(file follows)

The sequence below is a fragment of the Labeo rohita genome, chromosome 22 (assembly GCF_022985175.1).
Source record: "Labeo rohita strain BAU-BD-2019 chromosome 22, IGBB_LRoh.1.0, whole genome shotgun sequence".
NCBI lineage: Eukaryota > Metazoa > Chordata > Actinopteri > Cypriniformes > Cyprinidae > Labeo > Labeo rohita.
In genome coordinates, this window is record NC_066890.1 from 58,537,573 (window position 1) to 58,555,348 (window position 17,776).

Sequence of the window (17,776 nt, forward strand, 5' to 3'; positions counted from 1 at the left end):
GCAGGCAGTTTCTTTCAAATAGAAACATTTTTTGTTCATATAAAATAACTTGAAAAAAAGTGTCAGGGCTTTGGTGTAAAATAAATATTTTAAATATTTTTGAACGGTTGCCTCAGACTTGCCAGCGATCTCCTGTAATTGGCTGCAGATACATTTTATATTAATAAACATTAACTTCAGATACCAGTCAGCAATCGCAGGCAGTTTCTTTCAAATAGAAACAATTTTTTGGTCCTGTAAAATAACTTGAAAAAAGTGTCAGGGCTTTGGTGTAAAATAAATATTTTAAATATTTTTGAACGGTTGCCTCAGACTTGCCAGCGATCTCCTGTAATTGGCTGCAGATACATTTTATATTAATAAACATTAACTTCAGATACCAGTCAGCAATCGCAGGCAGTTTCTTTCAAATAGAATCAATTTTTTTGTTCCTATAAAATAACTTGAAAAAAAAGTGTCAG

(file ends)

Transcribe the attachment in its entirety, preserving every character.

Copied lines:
The sequence below is a fragment of the Labeo rohita genome, chromosome 22 (assembly GCF_022985175.1).
Source record: "Labeo rohita strain BAU-BD-2019 chromosome 22, IGBB_LRoh.1.0, whole genome shotgun sequence".
NCBI lineage: Eukaryota > Metazoa > Chordata > Actinopteri > Cypriniformes > Cyprinidae > Labeo > Labeo rohita.
In genome coordinates, this window is record NC_066890.1 from 58,537,573 (window position 1) to 58,555,348 (window position 17,776).

Sequence of the window (17,776 nt, forward strand, 5' to 3'; positions counted from 1 at the left end):
GCAGGCAGTTTCTTTCAAATAGAAACATTTTTTGTTCATATAAAATAACTTGAAAAAAAGTGTCAGGGCTTTGGTGTAAAATAAATATTTTAAATATTTTTGAACGGTTGCCTCAGACTTGCCAGCGATCTCCTGTAATTGGCTGCAGATACATTTTATATTAATAAACATTAACTTCAGATACCAGTCAGCAATCGCAGGCAGTTTCTTTCAAATAGAAACAATTTTTTGGTCCTGTAAAATAACTTGAAAAAAGTGTCAGGGCTTTGGTGTAAAATAAATATTTTAAATATTTTTGAACGGTTGCCTCAGACTTGCCAGCGATCTCCTGTAATTGGCTGCAGATACATTTTATATTAATAAACATTAACTTCAGATACCAGTCAGCAATCGCAGGCAGTTTCTTTCAAATAGAATCAATTTTTTTGTTCCTATAAAATAACTTGAAAAAAAAGTGTCAG